What determines "market value?"

Many sellers don't understand the value that comes from outside the house. It is not the bricks and mortar that makes value: it is what the buyer wants. In most cases actual cost of the house is not the key to value. Today's key to value also goes beyond the old real estate maxim: Location, location, location.Market value is also tied to several trends, chiefly: Economic conditions which reflect both national and community business conditions. National, state and/or local political activity that produces changes in tax laws and tax rates, sales regulations, zoning restrictions, reassessments of property, etc. Pressures of supply and demand, which create either a "buyer's market" when there are more sellers than buyers and house prices may drop, or a "seller's market" when there are more buyers than sellers, causing house prices to go up.

Seasonal influences create a "buying season" and an "off-season," although this traditional trend has given way more and more to year-round selling.

What are some insider secrets to make my house more marketable than other neighborhood houses?

Our experience shows the following tips will help your house sell quickly and at the best possible price: Select a price carefully. Remember your price has to please three people: you, the buyer and the appraiser. The closer your price is to actual market value-what a knowledgeable seller will accept and a knowledgeable buyer will pay-the sooner it will sell. Be sure your price is realistic. Unrealistic prices are the major cause of "shopworn" listings, those that cause people to wonder if something is wrong with the house and result in eventual below-market sales. Overpricing actually helps sell other competing houses by making those listings look like better values compared to yours. If you plan to reduce the price anyway, why wait? Show flexibility in evaluating the need for special financing, perhaps through owner financing or DVA/FHA. Try to offer immediate possession, although move-up buyers may need more time. Exposure sells houses. Provide easy access to property for showings. Offer extras that convey; freestanding appliances, pool table, swimming pool chemicals, washer/dryer, etc. You may keep some extras out of the listing and save them as "sweeteners" for negotiations. Allow a yard sign. Fix-up your house and keep it in top condition inside and out. Listen to and follow any special advice from your agent.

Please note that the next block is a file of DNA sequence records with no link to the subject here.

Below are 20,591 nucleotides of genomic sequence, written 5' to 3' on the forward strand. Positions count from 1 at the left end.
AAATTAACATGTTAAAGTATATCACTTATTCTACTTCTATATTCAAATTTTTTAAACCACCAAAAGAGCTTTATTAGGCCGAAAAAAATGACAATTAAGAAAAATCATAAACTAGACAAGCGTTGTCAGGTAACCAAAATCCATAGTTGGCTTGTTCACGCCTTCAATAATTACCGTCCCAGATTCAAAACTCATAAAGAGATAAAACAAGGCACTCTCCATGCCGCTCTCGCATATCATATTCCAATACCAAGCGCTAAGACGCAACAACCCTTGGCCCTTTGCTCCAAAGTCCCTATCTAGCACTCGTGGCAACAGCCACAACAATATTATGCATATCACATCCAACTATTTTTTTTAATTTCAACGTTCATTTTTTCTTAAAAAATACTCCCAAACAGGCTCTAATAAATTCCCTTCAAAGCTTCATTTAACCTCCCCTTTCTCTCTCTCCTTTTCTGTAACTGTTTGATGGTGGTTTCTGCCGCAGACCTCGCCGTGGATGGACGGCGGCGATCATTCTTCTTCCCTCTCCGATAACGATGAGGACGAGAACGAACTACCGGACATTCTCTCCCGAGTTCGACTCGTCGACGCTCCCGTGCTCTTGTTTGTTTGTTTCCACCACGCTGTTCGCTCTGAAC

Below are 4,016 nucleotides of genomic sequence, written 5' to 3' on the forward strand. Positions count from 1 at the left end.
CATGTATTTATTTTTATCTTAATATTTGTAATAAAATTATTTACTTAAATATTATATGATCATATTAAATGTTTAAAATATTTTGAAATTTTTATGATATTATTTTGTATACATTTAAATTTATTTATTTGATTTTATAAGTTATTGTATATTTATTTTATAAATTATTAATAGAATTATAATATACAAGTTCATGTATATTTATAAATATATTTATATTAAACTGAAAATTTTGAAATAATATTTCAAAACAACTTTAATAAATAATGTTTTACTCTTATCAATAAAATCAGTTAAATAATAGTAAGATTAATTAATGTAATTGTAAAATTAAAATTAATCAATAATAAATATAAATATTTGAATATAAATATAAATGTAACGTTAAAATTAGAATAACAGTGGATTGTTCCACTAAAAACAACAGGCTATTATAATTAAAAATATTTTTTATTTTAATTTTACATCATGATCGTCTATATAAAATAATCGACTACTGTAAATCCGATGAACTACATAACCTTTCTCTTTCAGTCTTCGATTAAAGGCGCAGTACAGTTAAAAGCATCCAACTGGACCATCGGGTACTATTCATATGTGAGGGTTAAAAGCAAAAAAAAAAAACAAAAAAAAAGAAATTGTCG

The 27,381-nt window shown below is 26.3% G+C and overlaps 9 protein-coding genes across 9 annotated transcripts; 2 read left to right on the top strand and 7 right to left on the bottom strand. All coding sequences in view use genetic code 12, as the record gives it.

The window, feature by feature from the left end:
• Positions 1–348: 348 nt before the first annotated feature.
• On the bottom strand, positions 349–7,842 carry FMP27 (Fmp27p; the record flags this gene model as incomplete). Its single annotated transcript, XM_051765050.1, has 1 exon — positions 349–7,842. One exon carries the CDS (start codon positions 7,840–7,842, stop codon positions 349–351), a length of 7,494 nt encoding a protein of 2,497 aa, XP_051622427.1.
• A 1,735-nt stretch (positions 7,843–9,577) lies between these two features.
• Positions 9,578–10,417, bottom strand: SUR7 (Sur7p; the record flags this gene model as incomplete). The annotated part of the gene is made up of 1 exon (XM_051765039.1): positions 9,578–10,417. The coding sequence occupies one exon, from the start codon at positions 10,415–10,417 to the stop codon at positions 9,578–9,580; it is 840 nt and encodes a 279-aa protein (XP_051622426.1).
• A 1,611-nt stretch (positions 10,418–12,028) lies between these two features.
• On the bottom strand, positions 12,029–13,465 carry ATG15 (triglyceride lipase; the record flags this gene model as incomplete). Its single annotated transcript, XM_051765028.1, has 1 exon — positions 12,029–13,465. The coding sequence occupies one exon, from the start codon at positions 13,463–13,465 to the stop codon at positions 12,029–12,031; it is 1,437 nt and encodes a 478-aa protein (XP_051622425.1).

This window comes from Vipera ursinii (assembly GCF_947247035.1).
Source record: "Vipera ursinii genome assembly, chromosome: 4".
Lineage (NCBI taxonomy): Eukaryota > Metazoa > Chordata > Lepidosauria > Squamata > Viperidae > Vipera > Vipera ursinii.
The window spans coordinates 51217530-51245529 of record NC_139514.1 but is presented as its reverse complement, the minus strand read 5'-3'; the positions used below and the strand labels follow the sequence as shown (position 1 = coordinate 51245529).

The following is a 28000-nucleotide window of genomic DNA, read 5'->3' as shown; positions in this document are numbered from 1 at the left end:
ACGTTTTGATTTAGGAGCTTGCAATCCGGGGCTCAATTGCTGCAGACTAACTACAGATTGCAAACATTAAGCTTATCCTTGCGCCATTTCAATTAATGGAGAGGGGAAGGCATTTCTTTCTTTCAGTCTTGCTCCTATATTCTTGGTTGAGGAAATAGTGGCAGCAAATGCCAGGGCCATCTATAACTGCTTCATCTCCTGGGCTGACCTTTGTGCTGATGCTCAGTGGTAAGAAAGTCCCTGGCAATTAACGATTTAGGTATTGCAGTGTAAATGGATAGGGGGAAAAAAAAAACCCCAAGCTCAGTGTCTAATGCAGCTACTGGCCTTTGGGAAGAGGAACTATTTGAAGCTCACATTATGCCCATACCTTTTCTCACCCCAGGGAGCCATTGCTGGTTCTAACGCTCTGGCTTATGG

What basic repairs and improvements should I make to increase the marketability of my house?

Basically, freshness, neatness and good working order are the chief keys to top sales appeal. Why tell prospective buyers how your house could look when you can show them? Look at your house as if you were seeing it for the first time and be critical as buyers will. Open up space, closets, storage as much as possible because openness creates a positive impression with buyers. Repair what strikes you as the least bit shoddy. Your ideal goal is to show the property in "move-in condition"- without a thing to fix. From experience I know that property in poor condition incites low offers. Showmanship Outdoors Generally, improve your house's "curb appeal," or how your house looks to a buyer from a car parked at the curb. Make your front door and porch attractive. You only get one chance to make a positive first impression. Trim the lawn and shrubs, fertilize and water if needed. Fix cracks and bulges in walks and driveways; also remove oil stains. Replace stray or warped roofing shingles. Paint siding, windows, shutters, doors, even mailbox. Straighten sagging gutters. Replace a worn doorbell button. Polish any door brass. Replace a worn doormat. These things say you care about your house, and the doormat will protect floors and carpets. Showmanship Indoors Clean the kitchen especially, including oven, exhaust hood and inside of dishwasher, unclutter counters and cabinets. Some buyers will judge the maintenance of the entire house by the cleanliness of the kitchen. Few things increase marketability and give you a better cost return than new paint. Freshen any worn or soiled walls and woodwork with neutral-toned paint or wood polish. Polish wood floors and stairs. Steam clean or replace worn carpeting. Repair dripping faucets, crooked drawers, sticking doors. Tighten the hardware, especially doorknobs. Minor flaws in your house suggest neglect to prospects. Repair or replace worn appliances. Clean windows inside and out. Scrub counters, bathroom fixtures and tiles. Clean exterior of water heater and air conditioner where prospects will be inspecting. Also drain a bucket of water from water heater to remove any rust particles. The ideal garage holds only cars. If yours has become a two-car attic throw out the excess.